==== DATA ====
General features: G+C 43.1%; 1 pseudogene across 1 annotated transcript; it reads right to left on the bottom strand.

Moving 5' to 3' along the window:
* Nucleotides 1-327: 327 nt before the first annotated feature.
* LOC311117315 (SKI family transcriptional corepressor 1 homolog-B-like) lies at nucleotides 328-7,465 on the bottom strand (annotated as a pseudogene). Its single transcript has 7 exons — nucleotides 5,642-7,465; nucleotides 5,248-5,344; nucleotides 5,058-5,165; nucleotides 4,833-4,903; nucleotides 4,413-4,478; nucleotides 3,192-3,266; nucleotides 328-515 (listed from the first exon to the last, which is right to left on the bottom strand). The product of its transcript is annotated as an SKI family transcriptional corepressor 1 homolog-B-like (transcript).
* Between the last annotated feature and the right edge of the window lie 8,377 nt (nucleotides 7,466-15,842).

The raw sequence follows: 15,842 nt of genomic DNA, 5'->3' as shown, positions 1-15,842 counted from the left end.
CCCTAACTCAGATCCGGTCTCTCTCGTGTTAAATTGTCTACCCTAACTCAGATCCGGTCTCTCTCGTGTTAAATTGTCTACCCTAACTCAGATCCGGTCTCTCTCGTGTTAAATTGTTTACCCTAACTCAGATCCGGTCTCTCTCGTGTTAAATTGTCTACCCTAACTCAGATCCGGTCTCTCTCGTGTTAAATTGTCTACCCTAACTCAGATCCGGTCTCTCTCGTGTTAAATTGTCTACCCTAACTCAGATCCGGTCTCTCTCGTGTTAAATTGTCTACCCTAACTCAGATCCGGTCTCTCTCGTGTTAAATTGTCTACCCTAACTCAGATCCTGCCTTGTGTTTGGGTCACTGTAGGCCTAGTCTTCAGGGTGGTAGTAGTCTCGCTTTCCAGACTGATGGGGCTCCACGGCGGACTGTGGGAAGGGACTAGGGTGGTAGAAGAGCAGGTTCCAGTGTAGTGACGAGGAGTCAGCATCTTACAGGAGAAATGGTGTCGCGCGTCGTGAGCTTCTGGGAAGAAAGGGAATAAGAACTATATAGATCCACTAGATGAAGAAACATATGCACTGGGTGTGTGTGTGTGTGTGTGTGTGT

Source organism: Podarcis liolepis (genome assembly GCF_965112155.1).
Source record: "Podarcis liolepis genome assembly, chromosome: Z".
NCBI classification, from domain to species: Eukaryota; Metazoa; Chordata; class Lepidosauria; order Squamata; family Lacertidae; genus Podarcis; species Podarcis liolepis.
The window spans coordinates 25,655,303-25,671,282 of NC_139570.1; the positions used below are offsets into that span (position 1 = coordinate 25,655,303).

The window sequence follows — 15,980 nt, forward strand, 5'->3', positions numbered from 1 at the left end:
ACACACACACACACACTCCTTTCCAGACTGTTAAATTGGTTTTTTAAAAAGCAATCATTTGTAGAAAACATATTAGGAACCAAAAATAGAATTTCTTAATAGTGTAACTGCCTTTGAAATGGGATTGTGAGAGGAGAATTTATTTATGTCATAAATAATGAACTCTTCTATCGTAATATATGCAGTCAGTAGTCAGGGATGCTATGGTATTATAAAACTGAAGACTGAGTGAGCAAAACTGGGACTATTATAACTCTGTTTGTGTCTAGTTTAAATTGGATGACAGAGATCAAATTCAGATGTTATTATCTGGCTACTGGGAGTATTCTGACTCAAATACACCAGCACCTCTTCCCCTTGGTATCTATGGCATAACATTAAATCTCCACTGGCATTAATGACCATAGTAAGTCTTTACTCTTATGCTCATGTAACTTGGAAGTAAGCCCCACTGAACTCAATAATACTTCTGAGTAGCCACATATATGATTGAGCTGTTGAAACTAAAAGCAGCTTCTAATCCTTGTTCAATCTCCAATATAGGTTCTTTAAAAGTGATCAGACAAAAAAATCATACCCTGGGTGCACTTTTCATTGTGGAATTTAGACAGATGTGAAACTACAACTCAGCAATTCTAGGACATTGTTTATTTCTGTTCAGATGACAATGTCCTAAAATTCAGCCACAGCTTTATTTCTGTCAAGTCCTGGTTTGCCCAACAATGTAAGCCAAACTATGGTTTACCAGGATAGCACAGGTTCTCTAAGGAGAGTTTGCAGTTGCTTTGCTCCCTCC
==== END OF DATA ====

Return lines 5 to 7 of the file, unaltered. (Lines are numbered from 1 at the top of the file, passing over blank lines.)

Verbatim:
* Between the last annotated feature and the right edge of the window lie 8,377 nt (nucleotides 7,466-15,842).

The raw sequence follows: 15,842 nt of genomic DNA, 5'->3' as shown, positions 1-15,842 counted from the left end.
CCCTAACTCAGATCCGGTCTCTCTCGTGTTAAATTGTCTACCCTAACTCAGATCCGGTCTCTCTCGTGTTAAATTGTCTACCCTAACTCAGATCCGGTCTCTCTCGTGTTAAATTGTTTACCCTAACTCAGATCCGGTCTCTCTCGTGTTAAATTGTCTACCCTAACTCAGATCCGGTCTCTCTCGTGTTAAATTGTCTACCCTAACTCAGATCCGGTCTCTCTCGTGTTAAATTGTCTACCCTAACTCAGATCCGGTCTCTCTCGTGTTAAATTGTCTACCCTAACTCAGATCCGGTCTCTCTCGTGTTAAATTGTCTACCCTAACTCAGATCCTGCCTTGTGTTTGGGTCACTGTAGGCCTAGTCTTCAGGGTGGTAGTAGTCTCGCTTTCCAGACTGATGGGGCTCCACGGCGGACTGTGGGAAGGGACTAGGGTGGTAGAAGAGCAGGTTCCAGTGTAGTGACGAGGAGTCAGCATCTTACAGGAGAAATGGTGTCGCGCGTCGTGAGCTTCTGGGAAGAAAGGGAATAAGAACTATATAGATCCACTAGATGAAGAAACATATGCACTGGGTGTGTGTGTGTGTGTGTGTGTGT